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Top 10 Love is all year round with number 3


senior dog pomeranian old dog
The look you get when Grigri hears he has a visit at the vet

REGULAR VET VISITS

The gift of good health is one that repays itself time and again. Dogs cannot make appointments themselves, so they depend on us, their guardians and caretakers, to seek regular veterinary care. Wellness visits, with even twice yearly visits, are key as your dog ages. It’s easier to fix a potential problem (and likely less expensive) before it turns into something huge.


Just as with younger dogs, regular trips to the veterinarian are important for keeping senior dogs healthy and comfortable. Taking old dogs to the veterinarian for exams and lab work every six to 12 months and keeping up with flea, tick, heartworm, and intestinal parasite control.


Having your senior dog’s health regularly monitored can lead to early discovery of problems, and early discovery of problems can increase the likelihood of a positive outcome.

Most importantly, dogmoms and dads should remember to care for an elderly dog by giving it the love, attention, and comfort it deserves.


A little patience, understanding, and a gentle hand can go very far with older dogs


How to Find a Good Veterinarian


There are bad apples and rude people who are insensitive in every profession. Veterinary medicine is no different. I have a huge amount of respect for caring veterinarians and specialists, vet techs and all those who assist animals day in and day out: And I know we all have bad days.


You don’t talk down to a client.


You don’t use authority and sarcasm in an attempt to toss your “I know more than you do” weight around.


Finding a good veterinarian with whom you can foster a relationship for you and your dog is worth its weight in golden dog biscuits.


When to Run Away from the Vet’s Office (i.e., find a new vet)


* You feel rushed during appointments;

* He or she isn’t open to discussing your concerns or dismisses your wanting to ask about why your pet needs certain meds, or referring you to a specialist.;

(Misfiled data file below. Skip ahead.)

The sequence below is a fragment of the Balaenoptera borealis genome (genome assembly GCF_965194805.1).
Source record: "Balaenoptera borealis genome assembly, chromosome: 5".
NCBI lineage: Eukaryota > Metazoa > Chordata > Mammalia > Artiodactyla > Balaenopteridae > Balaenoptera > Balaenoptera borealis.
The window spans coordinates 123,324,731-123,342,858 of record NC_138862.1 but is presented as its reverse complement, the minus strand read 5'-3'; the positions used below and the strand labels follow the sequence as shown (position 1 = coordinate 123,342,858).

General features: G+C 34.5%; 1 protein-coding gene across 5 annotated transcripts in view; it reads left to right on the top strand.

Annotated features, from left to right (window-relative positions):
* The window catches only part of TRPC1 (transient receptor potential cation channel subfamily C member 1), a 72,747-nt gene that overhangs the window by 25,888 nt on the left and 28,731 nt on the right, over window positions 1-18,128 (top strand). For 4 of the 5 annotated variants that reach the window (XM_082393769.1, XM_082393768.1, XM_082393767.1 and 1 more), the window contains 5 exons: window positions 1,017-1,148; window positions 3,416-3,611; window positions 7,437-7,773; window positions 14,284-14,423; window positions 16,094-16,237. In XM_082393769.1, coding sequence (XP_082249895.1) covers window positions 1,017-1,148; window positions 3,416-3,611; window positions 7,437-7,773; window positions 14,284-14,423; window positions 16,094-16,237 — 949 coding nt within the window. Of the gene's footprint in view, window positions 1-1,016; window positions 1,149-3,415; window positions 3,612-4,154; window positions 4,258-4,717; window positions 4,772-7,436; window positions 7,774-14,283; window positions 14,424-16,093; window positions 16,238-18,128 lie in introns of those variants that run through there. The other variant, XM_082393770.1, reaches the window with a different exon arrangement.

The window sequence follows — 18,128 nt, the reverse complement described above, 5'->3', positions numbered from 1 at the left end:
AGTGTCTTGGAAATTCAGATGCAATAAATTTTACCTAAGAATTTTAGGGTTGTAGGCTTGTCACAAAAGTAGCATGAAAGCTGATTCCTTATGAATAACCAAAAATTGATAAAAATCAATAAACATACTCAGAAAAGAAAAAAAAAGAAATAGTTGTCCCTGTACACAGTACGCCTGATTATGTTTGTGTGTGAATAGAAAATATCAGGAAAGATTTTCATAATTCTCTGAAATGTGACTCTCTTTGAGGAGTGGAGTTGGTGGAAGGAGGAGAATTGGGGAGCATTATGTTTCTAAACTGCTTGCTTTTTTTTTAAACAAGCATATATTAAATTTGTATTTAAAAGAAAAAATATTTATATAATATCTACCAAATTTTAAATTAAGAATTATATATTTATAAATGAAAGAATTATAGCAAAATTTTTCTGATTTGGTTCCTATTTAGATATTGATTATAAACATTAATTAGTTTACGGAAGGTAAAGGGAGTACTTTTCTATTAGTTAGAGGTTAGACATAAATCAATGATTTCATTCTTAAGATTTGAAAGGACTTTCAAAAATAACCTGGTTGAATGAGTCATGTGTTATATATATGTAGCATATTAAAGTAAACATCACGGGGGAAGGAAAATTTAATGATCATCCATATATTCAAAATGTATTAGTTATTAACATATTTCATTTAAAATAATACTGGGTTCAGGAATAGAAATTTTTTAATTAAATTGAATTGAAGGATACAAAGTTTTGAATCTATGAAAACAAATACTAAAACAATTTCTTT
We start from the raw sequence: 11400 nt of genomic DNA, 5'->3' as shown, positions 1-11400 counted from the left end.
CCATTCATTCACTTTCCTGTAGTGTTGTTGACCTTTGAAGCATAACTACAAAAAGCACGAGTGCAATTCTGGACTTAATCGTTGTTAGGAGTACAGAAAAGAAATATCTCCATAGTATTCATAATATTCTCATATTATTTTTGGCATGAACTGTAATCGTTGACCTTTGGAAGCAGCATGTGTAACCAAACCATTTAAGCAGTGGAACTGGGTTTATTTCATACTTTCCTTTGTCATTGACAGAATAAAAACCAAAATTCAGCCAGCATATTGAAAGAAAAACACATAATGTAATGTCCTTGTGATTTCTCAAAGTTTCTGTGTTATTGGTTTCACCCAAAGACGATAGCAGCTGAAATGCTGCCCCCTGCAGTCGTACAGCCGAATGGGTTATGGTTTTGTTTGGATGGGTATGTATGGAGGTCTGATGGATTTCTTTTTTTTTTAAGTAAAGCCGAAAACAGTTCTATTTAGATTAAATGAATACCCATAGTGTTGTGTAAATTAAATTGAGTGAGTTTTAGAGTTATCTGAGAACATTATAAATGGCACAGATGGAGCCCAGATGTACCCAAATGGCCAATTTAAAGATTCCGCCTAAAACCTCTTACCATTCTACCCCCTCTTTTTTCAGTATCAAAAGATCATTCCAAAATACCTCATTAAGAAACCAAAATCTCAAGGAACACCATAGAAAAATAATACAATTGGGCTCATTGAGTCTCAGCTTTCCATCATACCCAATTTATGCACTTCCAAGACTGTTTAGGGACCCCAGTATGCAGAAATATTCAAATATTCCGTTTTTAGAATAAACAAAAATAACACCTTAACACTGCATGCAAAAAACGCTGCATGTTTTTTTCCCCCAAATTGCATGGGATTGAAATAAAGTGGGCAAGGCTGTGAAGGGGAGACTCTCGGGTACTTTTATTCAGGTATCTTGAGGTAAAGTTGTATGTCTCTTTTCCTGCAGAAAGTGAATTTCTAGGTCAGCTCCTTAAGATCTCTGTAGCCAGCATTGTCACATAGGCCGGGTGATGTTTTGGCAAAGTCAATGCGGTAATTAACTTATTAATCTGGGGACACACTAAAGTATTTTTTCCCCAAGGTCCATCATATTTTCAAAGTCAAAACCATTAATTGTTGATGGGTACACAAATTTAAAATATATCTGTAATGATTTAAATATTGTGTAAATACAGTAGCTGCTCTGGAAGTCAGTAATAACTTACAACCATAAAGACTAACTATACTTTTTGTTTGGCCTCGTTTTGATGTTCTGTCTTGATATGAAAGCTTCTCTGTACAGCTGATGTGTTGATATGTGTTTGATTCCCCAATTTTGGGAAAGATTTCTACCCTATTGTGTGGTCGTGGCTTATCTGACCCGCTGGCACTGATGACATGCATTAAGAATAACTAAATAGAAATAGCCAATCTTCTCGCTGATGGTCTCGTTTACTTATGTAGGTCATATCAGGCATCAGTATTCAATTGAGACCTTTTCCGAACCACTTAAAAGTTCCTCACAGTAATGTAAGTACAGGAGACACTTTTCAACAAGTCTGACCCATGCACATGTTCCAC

* The vet gets annoyed if you ask questions;

* Isn’t giving your pet a thorough exam;

* Insists you absolutely have to buy the food at the vet’s office and you cannot get it elsewhere;

Obviously, there are more reasons than this, but if you feel dismissed and like your dog isn’t the getting care he or she deserves, and more importantly, needs, run like hell to find a new veterinarian.


And that is what I did when I took Lily to my previous vet, Lily is terrified of people, some dismiss it like she needs to get over it, but her level of terrified runs deep and will never go away.. So when the vet picked her up, she pooped all over her.. she was insulted and mad at my dog.. that is the last time she saw me..



chorkie senior dog under white blanket safe space
Lily in her safe space, under a blanket


How to Find a Good Veterinarian


Luckily I have found the vet of my dreams, a caring woman who not only treats my dogs with the most gentle touch, she also does operations on rescuedogs


Caring veterinarians and veterinary technicians who dedicate themselves to the health of pets while developing an ongoing relationship with the pet parent among the true super heroes of the world.


To find a good veterinarian:


Ask friends and family members who they take their dog to see for veterinary visits. More importantly, ask them how satisfied they are with the services. Do you frequent the dog park? Ask folks there. See where folks take their dogs.


When asking, cover the five W’s:

Who do you take your dog to see for veterinary care?

What do you like about this veterinary practice?

When you take the dog in for a visit, does the take his or her time answering questions?

Where is he or she located?

Why do you like going to this particular vet?



Initial Visit


Call the veterinary office ahead of time and ask questions on the phone. Consider making a visit to the vet’s office for a general visit and before any problems arise. Though a dog has to get accustomed to a new vet and vice versa, this is a good place to start.


Is the person answering the phone helpful? Do not be offended if you are put on hold or asked to hold for an emergency. Smaller practices may do this, and it is normal to hear, “Can you hold or is this an emergency?”


Any relationship takes time to develop. We put the same level of care into choosing a vet that we do in selecting a human physician for ourselves.


First Impressions -On the first visit, take notice of:


* The condition and cleanliness of the clinic:

* The vet’s introduction to you and how he or she handles your pet

* Explain why you are there and be honest: You are looking for a new veterinarian and considering this practice

* Find out office hours, how long the vet has been practicing, if you will be able to see the veterinarian consistently, and if there are after-hours, weekend, and/or emergency hours.

* How long the veterinarian has been practicing and if he or she has any specialties.

* If holistic medicine is important to you, now is the time to address the topic. (i.e., alternative treatment, etc)


One of the questions we recommend asking is, “Why should I bring my pet to your practice?” A caring veterinarian will not be offended and will offer the answer.


For me, personally, there has to be a level of “bedside manners” that put me at ease.


Did you ever have a negative experience with a veterinarian? Do you have a gem of a vet? Let us know by barking back in the comments below


signed,


a 'Senior Dog' mom-O-Holic



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